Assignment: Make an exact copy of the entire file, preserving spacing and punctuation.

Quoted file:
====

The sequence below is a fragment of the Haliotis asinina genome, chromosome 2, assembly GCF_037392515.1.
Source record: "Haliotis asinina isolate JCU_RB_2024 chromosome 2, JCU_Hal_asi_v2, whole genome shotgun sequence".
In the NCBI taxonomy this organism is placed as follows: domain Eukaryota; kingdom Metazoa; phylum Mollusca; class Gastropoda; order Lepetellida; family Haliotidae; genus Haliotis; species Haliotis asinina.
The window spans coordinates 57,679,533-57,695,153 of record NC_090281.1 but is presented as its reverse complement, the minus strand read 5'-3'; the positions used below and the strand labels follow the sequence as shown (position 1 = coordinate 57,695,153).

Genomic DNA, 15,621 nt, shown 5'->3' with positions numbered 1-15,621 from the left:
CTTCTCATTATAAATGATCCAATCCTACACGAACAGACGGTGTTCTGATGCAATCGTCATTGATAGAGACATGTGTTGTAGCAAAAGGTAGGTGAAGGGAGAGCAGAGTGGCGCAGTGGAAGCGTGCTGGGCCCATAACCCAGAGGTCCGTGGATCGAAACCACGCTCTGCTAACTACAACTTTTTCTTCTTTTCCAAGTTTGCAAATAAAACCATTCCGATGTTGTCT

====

The sequence below is a fragment of the Haliotis asinina genome, chromosome 2, assembly GCF_037392515.1.
Source record: "Haliotis asinina isolate JCU_RB_2024 chromosome 2, JCU_Hal_asi_v2, whole genome shotgun sequence".
In the NCBI taxonomy this organism is placed as follows: domain Eukaryota; kingdom Metazoa; phylum Mollusca; class Gastropoda; order Lepetellida; family Haliotidae; genus Haliotis; species Haliotis asinina.
The window spans coordinates 57,679,533-57,695,153 of record NC_090281.1 but is presented as its reverse complement, the minus strand read 5'-3'; the positions used below and the strand labels follow the sequence as shown (position 1 = coordinate 57,695,153).

Genomic DNA, 15,621 nt, shown 5'->3' with positions numbered 1-15,621 from the left:
CTTCTCATTATAAATGATCCAATCCTACACGAACAGACGGTGTTCTGATGCAATCGTCATTGATAGAGACATGTGTTGTAGCAAAAGGTAGGTGAAGGGAGAGCAGAGTGGCGCAGTGGAAGCGTGCTGGGCCCATAACCCAGAGGTCCGTGGATCGAAACCACGCTCTGCTAACTACAACTTTTTCTTCTTTTCCAAGTTTGCAAATAAAACCATTCCGATGTTGTCT